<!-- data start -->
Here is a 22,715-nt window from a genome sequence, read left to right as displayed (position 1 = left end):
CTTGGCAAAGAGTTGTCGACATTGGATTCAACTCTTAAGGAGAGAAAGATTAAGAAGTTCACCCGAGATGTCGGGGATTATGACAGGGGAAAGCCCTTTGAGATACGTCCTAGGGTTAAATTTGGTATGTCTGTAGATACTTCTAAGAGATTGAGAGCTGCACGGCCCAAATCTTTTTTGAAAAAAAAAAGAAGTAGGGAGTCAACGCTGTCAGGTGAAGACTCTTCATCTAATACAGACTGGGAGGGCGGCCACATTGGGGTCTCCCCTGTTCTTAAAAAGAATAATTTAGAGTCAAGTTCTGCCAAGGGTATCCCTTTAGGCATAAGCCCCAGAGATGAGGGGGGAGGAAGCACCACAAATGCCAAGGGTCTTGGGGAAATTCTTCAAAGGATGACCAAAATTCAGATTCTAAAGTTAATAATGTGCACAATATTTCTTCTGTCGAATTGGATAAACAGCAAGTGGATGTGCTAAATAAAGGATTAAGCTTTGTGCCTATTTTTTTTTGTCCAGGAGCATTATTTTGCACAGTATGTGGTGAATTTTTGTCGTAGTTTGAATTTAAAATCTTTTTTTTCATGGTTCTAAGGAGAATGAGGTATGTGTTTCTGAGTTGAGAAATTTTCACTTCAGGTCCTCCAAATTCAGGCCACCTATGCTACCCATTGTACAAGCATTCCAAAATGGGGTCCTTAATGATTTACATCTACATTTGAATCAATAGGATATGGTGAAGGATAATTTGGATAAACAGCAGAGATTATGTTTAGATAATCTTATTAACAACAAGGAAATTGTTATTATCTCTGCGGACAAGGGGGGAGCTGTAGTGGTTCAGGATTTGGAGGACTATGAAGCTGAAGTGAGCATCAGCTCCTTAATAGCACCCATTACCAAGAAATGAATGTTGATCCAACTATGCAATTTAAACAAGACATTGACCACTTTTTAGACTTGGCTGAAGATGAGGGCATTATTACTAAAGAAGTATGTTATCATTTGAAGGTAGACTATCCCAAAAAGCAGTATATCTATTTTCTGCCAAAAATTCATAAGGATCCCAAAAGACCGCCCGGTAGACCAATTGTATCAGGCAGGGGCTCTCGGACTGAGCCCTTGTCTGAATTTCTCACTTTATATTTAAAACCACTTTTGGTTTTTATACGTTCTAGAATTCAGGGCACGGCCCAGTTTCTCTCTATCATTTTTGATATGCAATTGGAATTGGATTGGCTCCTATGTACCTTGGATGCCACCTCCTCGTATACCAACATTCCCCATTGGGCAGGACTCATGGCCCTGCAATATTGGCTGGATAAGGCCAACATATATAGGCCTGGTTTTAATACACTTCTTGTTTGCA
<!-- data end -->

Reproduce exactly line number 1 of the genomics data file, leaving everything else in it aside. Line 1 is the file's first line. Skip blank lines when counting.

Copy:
Here is a 22,715-nt window from a genome sequence, read left to right as displayed (position 1 = left end):